17 Books That Will Make Your Students See the World Differently

Share these impactful books with your high school students to help them look at things from different points of view.

17 Books That Will Make Your Students See the World Differently

We love impactful books that make us think. So we recently reached out to our teacher community to ask them for recommendations on just that, especially powerful books that stuck with them and forever altered the way they see things. The responses were fantastic! We received lots of suggestions for classics like To Kill a Mockingbird, The Grapes of Wrath, Kite Runner, The Giver, and Lord of the Flies. These should definitely make the must-read list for you and your students, along with the following 17 favorites.

1. Cry, the Beloved Country by Alan Paton. I was in my first year of university when I read this novel. I had never heard about apartheid until our discussions about this book. I was mortified and began to realize how sheltered I was growing up in Canada. I definitely began to view the world much differently. –Carol M.

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2. The Age of Miracles by Karen Thompson Walker. In the book, Earth is slowly slowing its rotation and everything is affected. It was enlightening. –Stacy B.

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3. The World is Flat by Thomas L. Friedman. This book discusses globalization and how opportunity in the age of the Internet has made an equal playing field wherever you are in the world. Eye-opening.
 –Sue T.

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4. The Good Earth by Pearl S. Buck. I read it at a perfect age, as a sophomore in high school. It helped me make a lot of moral choices that I still carry with me today. –NaShea R.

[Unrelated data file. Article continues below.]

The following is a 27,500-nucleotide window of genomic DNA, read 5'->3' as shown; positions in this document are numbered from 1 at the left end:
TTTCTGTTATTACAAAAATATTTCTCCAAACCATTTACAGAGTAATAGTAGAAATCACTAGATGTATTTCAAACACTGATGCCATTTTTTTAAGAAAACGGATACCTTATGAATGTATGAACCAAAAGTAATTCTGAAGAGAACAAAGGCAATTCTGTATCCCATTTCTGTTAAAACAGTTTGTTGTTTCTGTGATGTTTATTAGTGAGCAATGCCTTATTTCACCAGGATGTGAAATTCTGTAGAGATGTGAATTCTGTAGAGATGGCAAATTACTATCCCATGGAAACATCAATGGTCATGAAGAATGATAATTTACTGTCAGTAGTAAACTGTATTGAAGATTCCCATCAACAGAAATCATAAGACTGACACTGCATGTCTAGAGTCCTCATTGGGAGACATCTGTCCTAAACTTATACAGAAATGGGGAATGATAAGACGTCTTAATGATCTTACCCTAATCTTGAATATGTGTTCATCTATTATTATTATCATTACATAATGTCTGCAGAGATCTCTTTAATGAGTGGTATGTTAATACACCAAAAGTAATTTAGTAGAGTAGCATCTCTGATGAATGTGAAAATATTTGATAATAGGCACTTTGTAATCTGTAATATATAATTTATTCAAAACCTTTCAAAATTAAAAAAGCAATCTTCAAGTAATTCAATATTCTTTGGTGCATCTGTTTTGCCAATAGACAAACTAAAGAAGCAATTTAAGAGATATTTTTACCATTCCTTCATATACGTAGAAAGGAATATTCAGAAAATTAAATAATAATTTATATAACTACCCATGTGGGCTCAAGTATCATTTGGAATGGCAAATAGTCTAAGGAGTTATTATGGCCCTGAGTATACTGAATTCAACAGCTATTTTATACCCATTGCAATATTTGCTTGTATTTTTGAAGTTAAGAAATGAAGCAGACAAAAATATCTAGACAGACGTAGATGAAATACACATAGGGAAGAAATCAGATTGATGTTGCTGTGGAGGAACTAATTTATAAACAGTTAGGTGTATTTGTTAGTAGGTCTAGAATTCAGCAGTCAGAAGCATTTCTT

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5. The Moonstone by Wilkie Collins. This was my first ever mystery, which I read covertly in the library at school. I don’t think the nuns would have approved. –Brenda S.

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6. One Child by Torey Hayden. I read it when I was 16, and it was the first time I really thought about special needs and abused children. It taught me that the power of one person, particularly a teacher, can change lives.
 –Tatum P.

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7. George by Alex Gino. As a parent, I found that this book really made me stop and think about how important it is to really listen to your kids.
 –Jennifer H.

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8. Bastard Out of Carolina by Dorothy Allison. It’s the only book I’ve ever thrown across a room. –Courtney S.

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9. All Things Bright and Beautiful series by James Herriot. His writing helped me see another part of the world and its beauty. The serenity of farm life and the amazing animals in the world!
 –Charmaine P.

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10. The Promethea series of graphic novels by Alan Moore. They are utterly delirious and maddening and wonderful in equal measure. They made me realize that imaginative worlds are often as important as the real one. –Alexander D.

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11. Roll of Thunder, Hear My Cry by Mildred Taylor. I read it around the age of 10, and it had a huge affect on my view of race relations from a very young age. I recommend it to anyone—child or adult. –Cicely G.

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12. The Chrysalids by John Wyndham. It made me realize the world was big and could change very rapidly. I was fascinated with the evolution of people shown through the characters of the book.
 –Pea Z.

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13. 1984 by George Orwell. This book changed everything for me. Everything. It’s still a huge influence on my thinking.
 –Kevin N.

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14. Wonder by R. J. Palacio. It was written for upper elementary students, but I think it holds a life-changing message for everyone. –Lisa S.

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15. The Robe by Lloyd C. Douglas. I was 10 and bored, so I picked it up. It made me fall in love with reading. It’s a beautiful book. –Nanci N.

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16. Life of Pi by Yann Martel. The movie doesn’t come close to expressing even half of the beautiful ideas and sentiments in the book.
 –Rebecca H.

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17. Steppenwolf by Herman Hesse. Every time I read it, I take something new from it.
 –Mike C.

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Posted by Stacy Tornio

Stacy Tornio is a senior editor with WeAreTeachers. Nearly everyone in her family is a teacher. So she decided to be rebellious and write about teachers instead.

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